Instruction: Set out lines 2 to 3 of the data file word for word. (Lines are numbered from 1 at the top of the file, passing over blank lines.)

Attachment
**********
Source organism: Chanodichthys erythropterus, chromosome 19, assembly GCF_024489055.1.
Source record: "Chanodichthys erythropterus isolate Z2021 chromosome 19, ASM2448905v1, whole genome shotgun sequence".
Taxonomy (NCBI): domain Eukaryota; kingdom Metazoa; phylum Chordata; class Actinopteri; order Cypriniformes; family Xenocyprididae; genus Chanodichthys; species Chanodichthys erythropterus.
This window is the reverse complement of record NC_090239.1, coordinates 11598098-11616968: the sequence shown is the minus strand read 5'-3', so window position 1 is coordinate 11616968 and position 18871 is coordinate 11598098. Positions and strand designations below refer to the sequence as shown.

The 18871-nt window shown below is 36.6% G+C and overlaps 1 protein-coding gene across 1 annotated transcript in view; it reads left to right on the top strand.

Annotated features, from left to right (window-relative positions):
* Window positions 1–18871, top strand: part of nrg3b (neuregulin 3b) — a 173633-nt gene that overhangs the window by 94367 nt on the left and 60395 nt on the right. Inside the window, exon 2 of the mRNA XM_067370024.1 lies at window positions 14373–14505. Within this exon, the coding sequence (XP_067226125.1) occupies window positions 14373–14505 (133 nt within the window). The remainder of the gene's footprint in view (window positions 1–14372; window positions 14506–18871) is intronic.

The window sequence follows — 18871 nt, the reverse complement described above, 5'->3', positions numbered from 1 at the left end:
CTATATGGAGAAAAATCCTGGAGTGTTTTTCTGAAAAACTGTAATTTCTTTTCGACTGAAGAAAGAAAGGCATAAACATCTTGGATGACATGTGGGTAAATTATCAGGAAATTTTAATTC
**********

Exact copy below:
Source record: "Chanodichthys erythropterus isolate Z2021 chromosome 19, ASM2448905v1, whole genome shotgun sequence".
Taxonomy (NCBI): domain Eukaryota; kingdom Metazoa; phylum Chordata; class Actinopteri; order Cypriniformes; family Xenocyprididae; genus Chanodichthys; species Chanodichthys erythropterus.